- Reduce the sugar amount in a recipe by 1/4. You'll cut carbs, and trust me, the taste isn't noticeably different.
- Use agave nectar instead of sugar. Because of it's new found popularity, agave nectar isn't a rare sweetener that one can only find in speciality stores. My local Wal-Mart started carrying it, and I picked up large bottles of organic agave nectar at a Cosco stores while on vacation.
- Use unsweetened applesauce in place of oil. Though oil isn't necessarily unhealthy (think canola---heart healthy!) it does increase the fat and calorie count of baked goods.
- Throw in walnuts, flax seed, and/or wheat germ to increase the healthy fats in your baked goods and to add protein.
- Try using whole wheat flour, whole wheat pastry flour, oats, and even flaky cereals in place of traditional white flour. Just keep in mind the type of food you are baking and which substitution would be appropriate.
- Do not use margarine instead of butter. Butter has an important place in baking. Cut the fat in other ways---like egg substitute instead of eggs. But don't cut the butter. (Many places sell organic butter, in case you are interested).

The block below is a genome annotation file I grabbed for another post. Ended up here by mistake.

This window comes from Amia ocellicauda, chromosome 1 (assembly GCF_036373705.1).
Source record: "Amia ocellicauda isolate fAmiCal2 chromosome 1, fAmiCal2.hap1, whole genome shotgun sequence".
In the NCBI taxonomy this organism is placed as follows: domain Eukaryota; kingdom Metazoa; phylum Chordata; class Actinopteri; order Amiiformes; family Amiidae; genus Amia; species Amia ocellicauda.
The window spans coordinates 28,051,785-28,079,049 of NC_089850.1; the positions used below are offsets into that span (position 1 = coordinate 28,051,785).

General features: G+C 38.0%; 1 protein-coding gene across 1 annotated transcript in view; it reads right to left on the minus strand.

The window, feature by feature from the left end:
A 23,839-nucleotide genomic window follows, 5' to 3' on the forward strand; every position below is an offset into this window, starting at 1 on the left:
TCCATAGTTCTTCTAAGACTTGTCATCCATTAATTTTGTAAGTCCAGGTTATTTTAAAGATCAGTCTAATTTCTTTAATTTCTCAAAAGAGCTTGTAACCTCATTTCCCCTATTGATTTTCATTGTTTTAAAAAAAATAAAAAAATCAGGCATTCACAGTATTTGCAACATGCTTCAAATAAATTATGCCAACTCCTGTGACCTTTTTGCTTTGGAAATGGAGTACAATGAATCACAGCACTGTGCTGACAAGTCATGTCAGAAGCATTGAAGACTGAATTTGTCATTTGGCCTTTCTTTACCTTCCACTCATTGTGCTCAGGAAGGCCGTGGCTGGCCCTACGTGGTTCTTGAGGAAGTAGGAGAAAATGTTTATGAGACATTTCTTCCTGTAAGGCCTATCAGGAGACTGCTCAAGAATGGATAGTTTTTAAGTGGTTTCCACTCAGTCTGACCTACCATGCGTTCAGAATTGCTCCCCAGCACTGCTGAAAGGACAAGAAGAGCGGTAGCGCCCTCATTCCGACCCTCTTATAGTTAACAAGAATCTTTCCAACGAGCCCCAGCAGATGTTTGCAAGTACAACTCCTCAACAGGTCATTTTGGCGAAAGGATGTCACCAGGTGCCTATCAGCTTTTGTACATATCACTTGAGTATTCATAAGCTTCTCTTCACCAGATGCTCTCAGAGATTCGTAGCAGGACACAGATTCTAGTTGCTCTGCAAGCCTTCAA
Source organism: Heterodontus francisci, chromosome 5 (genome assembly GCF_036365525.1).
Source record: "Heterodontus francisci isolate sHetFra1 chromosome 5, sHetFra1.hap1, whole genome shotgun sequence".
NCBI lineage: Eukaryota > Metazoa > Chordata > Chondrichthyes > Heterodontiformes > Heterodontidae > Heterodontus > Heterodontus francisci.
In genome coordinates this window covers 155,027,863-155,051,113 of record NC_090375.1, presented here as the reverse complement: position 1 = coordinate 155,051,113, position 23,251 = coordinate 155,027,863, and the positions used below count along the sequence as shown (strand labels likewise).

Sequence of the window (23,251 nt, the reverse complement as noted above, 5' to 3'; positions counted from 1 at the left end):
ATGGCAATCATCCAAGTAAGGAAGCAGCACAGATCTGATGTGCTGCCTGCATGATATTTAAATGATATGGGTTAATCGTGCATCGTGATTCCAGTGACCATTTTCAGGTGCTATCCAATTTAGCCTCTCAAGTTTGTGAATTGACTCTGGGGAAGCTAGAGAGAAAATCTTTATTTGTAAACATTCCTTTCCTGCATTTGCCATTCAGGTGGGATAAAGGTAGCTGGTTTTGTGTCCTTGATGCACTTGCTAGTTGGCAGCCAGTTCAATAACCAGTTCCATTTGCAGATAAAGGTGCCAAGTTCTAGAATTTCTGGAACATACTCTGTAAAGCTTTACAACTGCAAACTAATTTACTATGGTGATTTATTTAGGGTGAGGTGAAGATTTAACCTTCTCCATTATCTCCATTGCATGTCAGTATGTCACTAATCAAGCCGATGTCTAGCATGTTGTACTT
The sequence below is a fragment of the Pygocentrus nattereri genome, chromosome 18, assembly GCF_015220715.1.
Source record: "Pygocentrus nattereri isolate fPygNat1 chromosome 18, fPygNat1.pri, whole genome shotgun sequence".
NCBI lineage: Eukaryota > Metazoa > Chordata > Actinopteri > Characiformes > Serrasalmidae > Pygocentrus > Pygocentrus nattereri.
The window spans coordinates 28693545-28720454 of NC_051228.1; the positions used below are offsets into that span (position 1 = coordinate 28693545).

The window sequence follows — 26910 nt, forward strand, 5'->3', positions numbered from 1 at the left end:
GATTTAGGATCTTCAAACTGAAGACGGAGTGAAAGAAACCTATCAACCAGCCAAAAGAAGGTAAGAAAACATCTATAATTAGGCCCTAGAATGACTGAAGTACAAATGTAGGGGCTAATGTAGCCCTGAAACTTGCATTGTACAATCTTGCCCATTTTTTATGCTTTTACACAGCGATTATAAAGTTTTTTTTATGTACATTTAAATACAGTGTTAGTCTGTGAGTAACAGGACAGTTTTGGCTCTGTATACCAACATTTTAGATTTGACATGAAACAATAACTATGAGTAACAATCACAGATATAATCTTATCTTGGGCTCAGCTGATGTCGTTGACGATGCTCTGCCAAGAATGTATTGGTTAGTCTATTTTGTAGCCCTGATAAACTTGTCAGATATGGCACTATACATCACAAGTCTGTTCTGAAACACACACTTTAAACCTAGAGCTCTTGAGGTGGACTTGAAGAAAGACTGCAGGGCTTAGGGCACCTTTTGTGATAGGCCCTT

- You can sometimes use soymilk or vanilla soymilk in place of regular milk.
- Buy chocolate chips that are free of fillers like hydrogenated oils. I am a big fan of Ghirardelli chocolate chips.
- It's fine to use a mix for baking---just be sure to purchase items made with whole grains and are free of trans fats and hydrogenated oils. I suggest checking out products by Hodgson Mill, Naturally Nora, and Bob's Red Mill. Also search your local Trader Joe's or Whole Foods. These mixes are often more expensive than buying the ingredients in larger quantities and using them throughout the holiday season; however, if you wish to save time and energy, a mix might be your best option.